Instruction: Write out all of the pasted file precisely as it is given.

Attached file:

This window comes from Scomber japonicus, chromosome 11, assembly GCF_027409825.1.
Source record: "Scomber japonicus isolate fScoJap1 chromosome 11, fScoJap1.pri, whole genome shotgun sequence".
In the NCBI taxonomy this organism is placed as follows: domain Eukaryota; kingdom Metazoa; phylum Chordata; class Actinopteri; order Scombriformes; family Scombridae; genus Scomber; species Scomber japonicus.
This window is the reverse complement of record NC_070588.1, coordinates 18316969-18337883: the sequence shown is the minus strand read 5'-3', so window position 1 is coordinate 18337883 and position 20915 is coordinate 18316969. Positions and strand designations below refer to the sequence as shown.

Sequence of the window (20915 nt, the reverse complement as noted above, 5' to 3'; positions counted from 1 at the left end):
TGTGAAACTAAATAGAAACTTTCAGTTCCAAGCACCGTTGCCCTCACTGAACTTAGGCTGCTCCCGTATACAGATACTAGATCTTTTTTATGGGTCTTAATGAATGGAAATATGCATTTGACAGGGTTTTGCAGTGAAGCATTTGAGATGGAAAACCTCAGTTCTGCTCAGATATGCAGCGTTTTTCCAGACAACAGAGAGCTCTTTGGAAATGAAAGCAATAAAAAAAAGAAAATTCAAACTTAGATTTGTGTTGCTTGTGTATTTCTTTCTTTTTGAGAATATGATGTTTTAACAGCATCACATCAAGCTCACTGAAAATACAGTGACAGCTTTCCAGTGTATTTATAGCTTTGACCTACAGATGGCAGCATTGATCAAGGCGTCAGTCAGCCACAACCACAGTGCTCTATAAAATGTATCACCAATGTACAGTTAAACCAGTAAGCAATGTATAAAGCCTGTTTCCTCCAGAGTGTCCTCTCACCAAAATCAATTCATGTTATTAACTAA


This window comes from Scomber japonicus, chromosome 11, assembly GCF_027409825.1.
Source record: "Scomber japonicus isolate fScoJap1 chromosome 11, fScoJap1.pri, whole genome shotgun sequence".
In the NCBI taxonomy this organism is placed as follows: domain Eukaryota; kingdom Metazoa; phylum Chordata; class Actinopteri; order Scombriformes; family Scombridae; genus Scomber; species Scomber japonicus.
This window is the reverse complement of record NC_070588.1, coordinates 18316969-18337883: the sequence shown is the minus strand read 5'-3', so window position 1 is coordinate 18337883 and position 20915 is coordinate 18316969. Positions and strand designations below refer to the sequence as shown.

Sequence of the window (20915 nt, the reverse complement as noted above, 5' to 3'; positions counted from 1 at the left end):
TGTGAAACTAAATAGAAACTTTCAGTTCCAAGCACCGTTGCCCTCACTGAACTTAGGCTGCTCCCGTATACAGATACTAGATCTTTTTTATGGGTCTTAATGAATGGAAATATGCATTTGACAGGGTTTTGCAGTGAAGCATTTGAGATGGAAAACCTCAGTTCTGCTCAGATATGCAGCGTTTTTCCAGACAACAGAGAGCTCTTTGGAAATGAAAGCAATAAAAAAAAGAAAATTCAAACTTAGATTTGTGTTGCTTGTGTATTTCTTTCTTTTTGAGAATATGATGTTTTAACAGCATCACATCAAGCTCACTGAAAATACAGTGACAGCTTTCCAGTGTATTTATAGCTTTGACCTACAGATGGCAGCATTGATCAAGGCGTCAGTCAGCCACAACCACAGTGCTCTATAAAATGTATCACCAATGTACAGTTAAACCAGTAAGCAATGTATAAAGCCTGTTTCCTCCAGAGTGTCCTCTCACCAAAATCAATTCATGTTATTAACTAA